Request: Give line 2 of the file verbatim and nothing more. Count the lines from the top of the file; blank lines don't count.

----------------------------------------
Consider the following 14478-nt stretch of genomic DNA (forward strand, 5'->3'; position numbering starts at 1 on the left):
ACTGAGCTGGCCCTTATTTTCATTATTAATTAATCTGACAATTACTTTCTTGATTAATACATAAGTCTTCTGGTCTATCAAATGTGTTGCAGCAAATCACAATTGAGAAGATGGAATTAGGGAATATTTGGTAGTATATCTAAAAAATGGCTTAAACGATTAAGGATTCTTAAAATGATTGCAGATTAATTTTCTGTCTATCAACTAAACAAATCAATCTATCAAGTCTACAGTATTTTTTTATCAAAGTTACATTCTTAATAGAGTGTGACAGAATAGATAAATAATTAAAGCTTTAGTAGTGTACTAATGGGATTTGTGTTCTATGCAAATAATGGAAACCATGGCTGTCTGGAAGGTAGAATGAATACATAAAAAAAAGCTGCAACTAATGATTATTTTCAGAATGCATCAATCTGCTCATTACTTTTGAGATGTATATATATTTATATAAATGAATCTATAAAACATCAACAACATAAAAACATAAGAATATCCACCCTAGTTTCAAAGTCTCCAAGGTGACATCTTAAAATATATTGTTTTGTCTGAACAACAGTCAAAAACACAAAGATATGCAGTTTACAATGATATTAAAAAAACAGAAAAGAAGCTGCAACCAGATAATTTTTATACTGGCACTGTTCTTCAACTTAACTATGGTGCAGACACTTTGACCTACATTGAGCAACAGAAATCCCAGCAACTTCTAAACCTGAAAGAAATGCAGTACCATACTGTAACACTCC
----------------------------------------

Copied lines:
ACTGAGCTGGCCCTTATTTTCATTATTAATTAATCTGACAATTACTTTCTTGATTAATACATAAGTCTTCTGGTCTATCAAATGTGTTGCAGCAAATCACAATTGAGAAGATGGAATTAGGGAATATTTGGTAGTATATCTAAAAAATGGCTTAAACGATTAAGGATTCTTAAAATGATTGCAGATTAATTTTCTGTCTATCAACTAAACAAATCAATCTATCAAGTCTACAGTATTTTTTTATCAAAGTTACATTCTTAATAGAGTGTGACAGAATAGATAAATAATTAAAGCTTTAGTAGTGTACTAATGGGATTTGTGTTCTATGCAAATAATGGAAACCATGGCTGTCTGGAAGGTAGAATGAATACATAAAAAAAAGCTGCAACTAATGATTATTTTCAGAATGCATCAATCTGCTCATTACTTTTGAGATGTATATATATTTATATAAATGAATCTATAAAACATCAACAACATAAAAACATAAGAATATCCACCCTAGTTTCAAAGTCTCCAAGGTGACATCTTAAAATATATTGTTTTGTCTGAACAACAGTCAAAAACACAAAGATATGCAGTTTACAATGATATTAAAAAAACAGAAAAGAAGCTGCAACCAGATAATTTTTATACTGGCACTGTTCTTCAACTTAACTATGGTGCAGACACTTTGACCTACATTGAGCAACAGAAATCCCAGCAACTTCTAAACCTGAAAGAAATGCAGTACCATACTGTAACACTCC